A man, having fallen in love with the wrong woman, is sent by the sultan himself on a diplomatic mission to a distant land as an ambassador. Stopping at a Viking village port to restock on supplies, he finds himself unwittingly embroiled in a quest to banish a mysterious threat in a distant Viking land.
A ruthless mercenary renounces violence after learning his soul is bound for hell. When a young girl is kidnapped and her family slain by a sorcerer's murderous cult, he is forced to fight and seek his redemption slaying evil.
Max von Sydow,
In 140 AD, twenty years after the unexplained disappearance of the entire Ninth Legion in the mountains of Scotland, young centurion Marcus Aquila (Tatum) arrives from Rome to solve the mystery and restore the reputation of his father, the commander of the Ninth. Accompanied only by his British slave Esca (Bell), Marcus sets out across Hadrian's Wall into the uncharted highlands of Caledonia - to confront its savage tribes, make peace with his father's memory, and retrieve the lost legion's golden emblem, the Eagle of the Ninth.Written by
When the troops are being woken up before the night attack on the fort, one of the soldiers complains about the helmets. As he laces the cheek plates, an injury is visible on his chin. This is derived directly from contemporary accounts of the laces on the helmets cutting into soldiers' chins being a common complaint. See more »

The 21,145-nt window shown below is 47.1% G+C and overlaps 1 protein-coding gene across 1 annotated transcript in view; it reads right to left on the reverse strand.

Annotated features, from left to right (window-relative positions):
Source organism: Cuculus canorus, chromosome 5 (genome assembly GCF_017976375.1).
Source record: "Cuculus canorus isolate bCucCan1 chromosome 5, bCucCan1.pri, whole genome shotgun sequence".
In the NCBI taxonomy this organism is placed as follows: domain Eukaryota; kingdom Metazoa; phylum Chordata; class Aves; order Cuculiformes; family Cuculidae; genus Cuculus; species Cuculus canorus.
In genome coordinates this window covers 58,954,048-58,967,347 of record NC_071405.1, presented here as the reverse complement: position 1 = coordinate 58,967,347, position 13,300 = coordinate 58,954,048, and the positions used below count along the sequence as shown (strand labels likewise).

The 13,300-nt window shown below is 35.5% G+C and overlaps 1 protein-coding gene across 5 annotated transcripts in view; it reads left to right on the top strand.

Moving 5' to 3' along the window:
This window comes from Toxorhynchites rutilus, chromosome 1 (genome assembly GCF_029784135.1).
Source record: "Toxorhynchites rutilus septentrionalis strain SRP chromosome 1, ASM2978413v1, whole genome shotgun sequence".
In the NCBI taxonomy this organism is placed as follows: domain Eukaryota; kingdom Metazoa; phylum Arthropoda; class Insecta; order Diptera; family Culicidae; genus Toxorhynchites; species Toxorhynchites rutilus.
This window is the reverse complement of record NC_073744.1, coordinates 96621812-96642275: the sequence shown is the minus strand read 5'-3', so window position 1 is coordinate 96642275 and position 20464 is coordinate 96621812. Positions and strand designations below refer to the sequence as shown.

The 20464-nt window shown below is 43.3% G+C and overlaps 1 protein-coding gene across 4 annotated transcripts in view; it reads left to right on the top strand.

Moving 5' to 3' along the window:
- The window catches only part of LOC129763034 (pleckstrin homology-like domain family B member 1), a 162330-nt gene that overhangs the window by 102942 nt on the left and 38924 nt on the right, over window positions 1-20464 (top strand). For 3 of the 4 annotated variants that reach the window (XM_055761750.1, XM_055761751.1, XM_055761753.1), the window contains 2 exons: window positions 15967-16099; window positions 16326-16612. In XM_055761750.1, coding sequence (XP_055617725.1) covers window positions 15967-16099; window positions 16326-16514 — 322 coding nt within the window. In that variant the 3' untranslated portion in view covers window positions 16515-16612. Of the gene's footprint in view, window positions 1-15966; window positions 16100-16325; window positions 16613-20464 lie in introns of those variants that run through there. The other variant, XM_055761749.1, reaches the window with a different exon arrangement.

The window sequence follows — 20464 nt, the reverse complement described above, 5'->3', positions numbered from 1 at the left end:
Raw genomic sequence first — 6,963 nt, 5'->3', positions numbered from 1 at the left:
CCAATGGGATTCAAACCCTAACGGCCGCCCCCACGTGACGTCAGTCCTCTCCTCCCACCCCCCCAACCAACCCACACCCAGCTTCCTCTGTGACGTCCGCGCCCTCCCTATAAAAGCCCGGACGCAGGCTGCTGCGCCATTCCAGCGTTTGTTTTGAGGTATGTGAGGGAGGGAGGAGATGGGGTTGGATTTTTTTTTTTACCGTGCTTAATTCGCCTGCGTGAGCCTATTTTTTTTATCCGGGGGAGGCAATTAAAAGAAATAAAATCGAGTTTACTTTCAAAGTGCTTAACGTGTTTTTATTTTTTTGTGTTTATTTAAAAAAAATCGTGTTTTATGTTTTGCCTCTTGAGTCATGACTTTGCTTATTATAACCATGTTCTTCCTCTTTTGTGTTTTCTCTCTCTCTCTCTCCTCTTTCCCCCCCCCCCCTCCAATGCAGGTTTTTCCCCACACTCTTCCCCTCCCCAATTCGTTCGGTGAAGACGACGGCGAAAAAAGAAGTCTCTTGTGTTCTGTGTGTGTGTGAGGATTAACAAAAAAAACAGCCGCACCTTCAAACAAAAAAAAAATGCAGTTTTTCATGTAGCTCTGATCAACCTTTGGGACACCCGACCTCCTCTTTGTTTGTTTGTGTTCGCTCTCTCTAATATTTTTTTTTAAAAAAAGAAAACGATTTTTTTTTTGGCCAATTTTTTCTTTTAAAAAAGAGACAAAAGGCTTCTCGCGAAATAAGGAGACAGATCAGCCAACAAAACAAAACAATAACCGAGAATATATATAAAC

As Marcus and Esca enter the village of the Seal People, there is a shot of the young boy looking up at them. To the left of him are a pair of legs of a man clearly wearing a pair of modern army boots. See more »
Marcus Flavius Aquila, Fourth Cohort of Gaul, Second Legion, come to relieve the command.
Lutorius Drusillus Salinator, acting senior officer.
Where's the garrison commander?
He left this morning, sir. Couldn't wait to get away.
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The names of the Director, of the Writers (screenplay and Novel) and of the main Cast are red in an old English language. See more »
I thoroughly enjoyed this film. The CGI effects seem to have been kept under control, and so the film turned out to be more human than animation. The combat scenes were done in the current style of quick cuts where you just get a vague idea of what is going on, rather than actually being able to follow the blows being struck.
The film seemed mostly faithful to Roman history. It gives a vivid illustration of why Hadrian's wall was built. But I am not totally sure the Roman Senate had a "branch" in Britain.
The two leads (Channing Tatum and Jamie Bell) were perfectly suited to their roles, kind of like Hercules and his sidekick from 60s historical adventure films. But minus the corny jokes. There were no banquets with production numbers. And there was no "love interest" written in. And no magical effects or mythical creatures. And it was very easy to follow. And hugely entertaining.
It's not art but it's rather good, regardless.
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